If the new Infection Protection Act is passed, millions of Germans face further massive restrictions on their freedoms, especially between 9 p.m. and 5 a.m.

In all counties in which the incidence is then over 100, a curfew would apply in these evening and night hours.

Above all, it would be a restriction that would affect the private lives of most citizens.

Only a minority have to go to work during these hours, instead jogging or walking alone in the fresh air should be prohibited.

Movement data show that the mobility of Germans in private in the evening is hardly the problem.

On weekends and public holidays, mobility is still well below the values ​​from the time before the pandemic.

The minus during working hours, however, is only small.

Encounters in the office are therefore more likely to drive the infections than lonely jogging in the evening hours.

Easter holidays were often canceled


The data from the Federal Statistical Office for the Easter holidays once again suggest this conclusion.

The authority compared the mobility data this year with the Easter days in 2019.

Accordingly, the number of movements on Good Friday fell by 20 percent below the value two years ago, on Easter Monday the readings were even a third below those of 2019.

On working days, however, the decline in March was significantly lower.

On average, mobility on working days was only eleven percent less pronounced than in 2019. The minus seven to eight percent is even lower from Monday to Wednesday.

On the weekends in March, however, Germans moved much less, the mobility data show a decrease of 18 to 19 percent on Saturdays and Sundays compared to weekends in 2019.

Source: WORLD infographic


Around the Easter holidays, there was also the effect that people were apparently trying to straighten out travel times.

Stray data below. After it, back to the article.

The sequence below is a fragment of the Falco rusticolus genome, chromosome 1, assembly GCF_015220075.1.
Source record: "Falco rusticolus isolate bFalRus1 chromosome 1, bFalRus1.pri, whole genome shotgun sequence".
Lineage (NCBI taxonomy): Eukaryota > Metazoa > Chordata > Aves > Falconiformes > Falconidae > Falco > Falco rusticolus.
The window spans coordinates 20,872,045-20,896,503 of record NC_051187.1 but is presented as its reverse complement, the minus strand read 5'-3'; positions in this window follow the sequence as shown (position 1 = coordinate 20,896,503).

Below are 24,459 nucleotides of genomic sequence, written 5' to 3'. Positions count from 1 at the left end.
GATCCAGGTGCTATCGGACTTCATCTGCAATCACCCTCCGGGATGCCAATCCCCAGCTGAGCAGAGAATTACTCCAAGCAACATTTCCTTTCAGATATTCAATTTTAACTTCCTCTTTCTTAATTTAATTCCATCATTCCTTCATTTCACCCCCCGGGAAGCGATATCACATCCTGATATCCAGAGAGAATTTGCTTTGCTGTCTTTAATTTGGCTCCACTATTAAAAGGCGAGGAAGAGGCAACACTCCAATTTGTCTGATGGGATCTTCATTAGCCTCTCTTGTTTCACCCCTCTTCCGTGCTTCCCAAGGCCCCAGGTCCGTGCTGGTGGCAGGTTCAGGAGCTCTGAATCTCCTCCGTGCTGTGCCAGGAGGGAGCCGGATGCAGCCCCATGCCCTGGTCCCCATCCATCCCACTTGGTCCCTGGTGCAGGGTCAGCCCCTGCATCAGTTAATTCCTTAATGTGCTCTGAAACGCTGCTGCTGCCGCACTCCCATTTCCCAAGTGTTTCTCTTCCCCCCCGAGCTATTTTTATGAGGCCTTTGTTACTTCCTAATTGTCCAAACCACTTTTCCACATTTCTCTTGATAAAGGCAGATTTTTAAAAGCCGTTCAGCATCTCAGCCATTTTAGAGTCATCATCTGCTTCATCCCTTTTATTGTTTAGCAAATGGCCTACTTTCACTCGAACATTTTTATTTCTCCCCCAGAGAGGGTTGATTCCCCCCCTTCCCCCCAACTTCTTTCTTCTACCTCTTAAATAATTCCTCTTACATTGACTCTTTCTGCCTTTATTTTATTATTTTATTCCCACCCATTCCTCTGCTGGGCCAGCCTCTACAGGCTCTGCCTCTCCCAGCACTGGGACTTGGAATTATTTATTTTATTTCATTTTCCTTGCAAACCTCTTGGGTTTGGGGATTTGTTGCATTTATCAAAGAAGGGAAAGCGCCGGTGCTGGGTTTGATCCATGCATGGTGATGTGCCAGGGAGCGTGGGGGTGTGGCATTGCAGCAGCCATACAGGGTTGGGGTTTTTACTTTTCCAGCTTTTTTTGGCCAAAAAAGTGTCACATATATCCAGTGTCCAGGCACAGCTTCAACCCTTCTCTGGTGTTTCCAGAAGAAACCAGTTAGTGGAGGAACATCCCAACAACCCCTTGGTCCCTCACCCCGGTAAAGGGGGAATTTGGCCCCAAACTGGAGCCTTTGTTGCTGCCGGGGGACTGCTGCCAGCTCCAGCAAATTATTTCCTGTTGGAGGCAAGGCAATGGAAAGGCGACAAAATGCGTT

In particular, there were fewer journeys of more than 100 kilometers compared to the public holidays two years ago.

On one day there was even a plus: Maundy Thursday.

Apparently, many Germans had moved their longer trips a day forward.

The distances over 100 kilometers on that day were 9 percent higher than in 2019.

On the other hand, however, they fell all the more drastically on the other holidays.

On Good Friday the minus was 44 percent, on Easter Monday even 49 percent.

However, the statistical data also show that Germans are more on the move than they were a year ago in the first lockdown.

At that time, the mobility values ​​were even more in the red than in 2021.


This also corresponds to the data from other evaluators.

For example, Google determined that this year in March, mobility at work was only 22 to 23 percent below the values ​​before the pandemic.

In the first lockdown in spring 2020, Google recorded a minus of over 40 percent in the workplace.

This suggests that more people are going to the office or to their other workplaces again - even if they might even have the opportunity to work from home.

According to data from the Ifo Institute in Munich, the home office rate in March was only 31.7 percent of companies that offered their employees to work in their own apartment.

This value alone remains well below the potential of around 56 percent.

But Google's mobility data suggests that actual usage is even lower.

In fact, in the Corona Workplace Protection Ordinance, there is actually an obligation to offer home offices wherever it is possible in order to fight the pandemic.

However, there is no obligation for employees to use this offer and it would probably be difficult to implement legally.